Systematic Variation in Document Types Across the Spectrum

·       Instances more heterogeneous on narrative end

·       Types are "broader" and more descriptive, less prescriptive on narrative end

·       The set of content types within a document type is much greater on the transactional end because the leaves aren't "just text"

·       More need for "metadata" augmentation of documents on narrative end, because on transactional end what would be metadata is more likely to be explicitly contained in the content already

·       Presentational information more likely to be correlated with content and structure on narrative end



Relationships Between Text and Non-text

Another useful dimension for thinking about content considers the relationship in documents between the text and non-text information that they contain

·       Text-dominated – most of the content is conveyed by text components, with non-text components unnecessary or in an incidental role (examples: legal documents, accounting information, invoice)

·       Text-framework – the document reflects the organization defined by the text components, but non-text components provide content enhancements (examples: encyclopedia, maintenance manual, product catalog, purchase order)

·       (multimedia) Non-text dominated or text-enhanced – most of the content conveyed by non-text components; which provide the framework for the text; text components carry metadata, annotate or explain intrinsically non-textual content (examples: photos, video, engineering drawing, atlas, art book)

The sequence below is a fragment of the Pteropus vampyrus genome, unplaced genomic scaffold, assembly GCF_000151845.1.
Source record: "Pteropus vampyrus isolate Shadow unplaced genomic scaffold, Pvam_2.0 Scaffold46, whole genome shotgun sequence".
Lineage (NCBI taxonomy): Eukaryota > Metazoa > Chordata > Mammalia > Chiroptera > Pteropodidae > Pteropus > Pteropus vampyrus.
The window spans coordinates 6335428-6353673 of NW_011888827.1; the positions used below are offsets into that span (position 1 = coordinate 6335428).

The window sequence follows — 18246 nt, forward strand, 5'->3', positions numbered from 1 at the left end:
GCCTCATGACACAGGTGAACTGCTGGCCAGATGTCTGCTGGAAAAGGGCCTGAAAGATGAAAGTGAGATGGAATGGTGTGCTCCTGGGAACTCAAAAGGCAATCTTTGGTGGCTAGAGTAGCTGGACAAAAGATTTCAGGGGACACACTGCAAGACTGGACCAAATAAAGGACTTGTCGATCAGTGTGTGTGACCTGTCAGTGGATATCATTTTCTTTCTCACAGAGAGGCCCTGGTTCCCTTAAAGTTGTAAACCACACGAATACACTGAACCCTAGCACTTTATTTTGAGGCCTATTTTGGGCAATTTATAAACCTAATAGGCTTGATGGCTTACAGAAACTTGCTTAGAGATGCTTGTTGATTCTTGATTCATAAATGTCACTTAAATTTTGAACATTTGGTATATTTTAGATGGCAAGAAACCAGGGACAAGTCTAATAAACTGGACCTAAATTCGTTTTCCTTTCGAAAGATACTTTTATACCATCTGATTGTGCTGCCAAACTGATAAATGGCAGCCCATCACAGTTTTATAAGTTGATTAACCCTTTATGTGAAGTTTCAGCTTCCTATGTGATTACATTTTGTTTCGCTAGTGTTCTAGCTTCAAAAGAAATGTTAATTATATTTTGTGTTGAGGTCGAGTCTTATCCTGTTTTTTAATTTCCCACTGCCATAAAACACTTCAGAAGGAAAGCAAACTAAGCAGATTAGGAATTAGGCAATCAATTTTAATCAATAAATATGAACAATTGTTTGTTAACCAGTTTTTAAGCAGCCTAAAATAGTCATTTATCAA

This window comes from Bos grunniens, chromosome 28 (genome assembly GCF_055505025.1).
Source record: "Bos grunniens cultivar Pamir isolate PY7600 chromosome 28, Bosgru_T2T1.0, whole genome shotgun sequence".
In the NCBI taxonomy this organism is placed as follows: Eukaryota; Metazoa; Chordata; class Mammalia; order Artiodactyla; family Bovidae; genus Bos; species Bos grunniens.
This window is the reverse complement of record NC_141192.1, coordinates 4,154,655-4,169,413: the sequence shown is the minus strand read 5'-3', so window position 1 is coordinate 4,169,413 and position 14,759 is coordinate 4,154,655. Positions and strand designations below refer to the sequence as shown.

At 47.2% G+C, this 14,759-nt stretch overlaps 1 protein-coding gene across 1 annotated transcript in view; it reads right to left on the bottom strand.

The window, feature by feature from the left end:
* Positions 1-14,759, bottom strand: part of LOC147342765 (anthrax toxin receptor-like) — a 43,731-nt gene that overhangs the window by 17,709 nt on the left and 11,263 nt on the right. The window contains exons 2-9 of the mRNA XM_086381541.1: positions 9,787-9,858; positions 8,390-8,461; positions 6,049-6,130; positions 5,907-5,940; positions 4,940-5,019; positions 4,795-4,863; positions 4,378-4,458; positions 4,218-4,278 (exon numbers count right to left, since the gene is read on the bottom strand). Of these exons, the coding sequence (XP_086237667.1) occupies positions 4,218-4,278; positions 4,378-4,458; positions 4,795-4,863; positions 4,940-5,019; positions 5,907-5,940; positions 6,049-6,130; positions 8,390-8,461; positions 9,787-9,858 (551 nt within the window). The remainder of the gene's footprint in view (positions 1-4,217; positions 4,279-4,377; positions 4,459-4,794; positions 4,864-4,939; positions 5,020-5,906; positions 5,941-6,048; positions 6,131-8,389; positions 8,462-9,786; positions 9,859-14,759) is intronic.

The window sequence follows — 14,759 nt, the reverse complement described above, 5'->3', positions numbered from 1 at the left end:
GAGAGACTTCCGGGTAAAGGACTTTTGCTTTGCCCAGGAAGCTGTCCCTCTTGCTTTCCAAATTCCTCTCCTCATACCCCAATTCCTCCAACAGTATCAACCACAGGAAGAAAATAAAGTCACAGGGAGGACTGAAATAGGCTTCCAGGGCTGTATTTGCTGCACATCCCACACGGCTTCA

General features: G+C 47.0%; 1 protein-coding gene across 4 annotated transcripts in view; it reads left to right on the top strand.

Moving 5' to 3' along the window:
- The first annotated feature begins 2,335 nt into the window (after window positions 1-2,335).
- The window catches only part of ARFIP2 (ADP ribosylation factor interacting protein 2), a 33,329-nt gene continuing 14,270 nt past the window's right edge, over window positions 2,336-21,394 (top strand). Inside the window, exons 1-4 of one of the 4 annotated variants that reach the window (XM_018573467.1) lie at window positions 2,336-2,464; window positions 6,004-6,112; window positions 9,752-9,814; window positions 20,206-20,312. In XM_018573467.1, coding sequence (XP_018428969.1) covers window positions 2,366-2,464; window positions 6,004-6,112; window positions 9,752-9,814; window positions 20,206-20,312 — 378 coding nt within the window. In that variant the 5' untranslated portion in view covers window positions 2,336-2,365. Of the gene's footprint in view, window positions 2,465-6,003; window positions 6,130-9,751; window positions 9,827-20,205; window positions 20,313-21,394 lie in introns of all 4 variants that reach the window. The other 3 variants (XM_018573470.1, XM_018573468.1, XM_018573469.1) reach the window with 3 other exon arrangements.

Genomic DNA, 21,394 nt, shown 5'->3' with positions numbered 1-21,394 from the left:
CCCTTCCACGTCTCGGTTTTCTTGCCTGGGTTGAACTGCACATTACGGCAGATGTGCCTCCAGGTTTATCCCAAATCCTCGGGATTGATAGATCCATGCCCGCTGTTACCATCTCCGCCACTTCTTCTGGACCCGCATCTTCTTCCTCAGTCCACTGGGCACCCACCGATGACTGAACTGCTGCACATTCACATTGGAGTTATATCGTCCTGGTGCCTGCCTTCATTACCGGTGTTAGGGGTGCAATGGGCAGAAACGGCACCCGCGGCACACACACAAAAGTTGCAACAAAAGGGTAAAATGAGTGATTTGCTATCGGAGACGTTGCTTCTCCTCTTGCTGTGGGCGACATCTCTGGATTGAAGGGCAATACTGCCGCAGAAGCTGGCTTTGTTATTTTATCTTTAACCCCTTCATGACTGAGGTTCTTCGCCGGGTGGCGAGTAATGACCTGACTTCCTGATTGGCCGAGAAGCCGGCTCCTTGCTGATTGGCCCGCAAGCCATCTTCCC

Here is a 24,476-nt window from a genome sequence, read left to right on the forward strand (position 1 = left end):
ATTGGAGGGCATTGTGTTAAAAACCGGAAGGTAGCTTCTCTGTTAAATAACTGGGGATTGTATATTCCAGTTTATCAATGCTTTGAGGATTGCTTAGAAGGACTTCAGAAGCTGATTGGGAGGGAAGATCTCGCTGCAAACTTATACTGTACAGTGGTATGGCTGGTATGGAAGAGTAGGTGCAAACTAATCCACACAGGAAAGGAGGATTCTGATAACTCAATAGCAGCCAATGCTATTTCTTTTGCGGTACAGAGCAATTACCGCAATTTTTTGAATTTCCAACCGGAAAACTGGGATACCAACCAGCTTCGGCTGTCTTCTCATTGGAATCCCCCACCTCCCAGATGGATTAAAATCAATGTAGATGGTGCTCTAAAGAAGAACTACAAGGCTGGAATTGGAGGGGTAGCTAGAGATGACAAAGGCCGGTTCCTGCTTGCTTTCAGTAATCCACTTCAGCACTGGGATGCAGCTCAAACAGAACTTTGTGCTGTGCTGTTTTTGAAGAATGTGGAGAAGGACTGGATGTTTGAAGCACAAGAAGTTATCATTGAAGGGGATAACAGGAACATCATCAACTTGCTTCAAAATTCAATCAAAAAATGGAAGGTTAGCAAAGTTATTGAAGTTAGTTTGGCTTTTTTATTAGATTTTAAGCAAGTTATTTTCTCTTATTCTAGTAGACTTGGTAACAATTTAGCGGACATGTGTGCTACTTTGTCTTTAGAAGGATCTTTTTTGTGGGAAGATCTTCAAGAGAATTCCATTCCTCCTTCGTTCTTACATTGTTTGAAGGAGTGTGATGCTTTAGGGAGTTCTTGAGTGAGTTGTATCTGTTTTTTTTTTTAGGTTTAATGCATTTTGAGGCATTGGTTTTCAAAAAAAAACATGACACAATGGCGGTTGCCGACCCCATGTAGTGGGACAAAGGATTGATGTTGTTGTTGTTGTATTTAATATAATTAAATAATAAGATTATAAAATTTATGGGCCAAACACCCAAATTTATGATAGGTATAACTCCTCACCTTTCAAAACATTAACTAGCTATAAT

The relationship between text and non-text information can vary at all points on the document type spectrum

·       Narrative document type can be philosophy (all text) or anatomy (lots of non-text)

·       Transactional document type can be invoice (all text) or RFQ (lots of non-text)


Dictionaries, Encyclopedias, and Reference Books

·       Usually very carefully designed, with regular structure that is exploited in information access and navigation features to enhance usability

·       Often have rich repertoire of content component types (pictures, maps, charts, formulas, tables)

·       Mixed content in paragraphs or other text blocks will contain numerous content types


Engineering Compendium – Typical Entry


Encyclopedia Entry


Oxford English Dictionary – Typical Entry


Procedures, Policies, Laws, and Regulations

·       Usually mostly text, created and used by people Information that is often extremely important to companies and highly-paid professionals because the cost of finding (or not finding) information can be high

·       Often has high "intrinsic hypertext" character with many explicit and implicit links between content components

·       Often follow structural conventions and standards with regular numbering and naming schemes

·       Versioning and configuration requirements can pose problems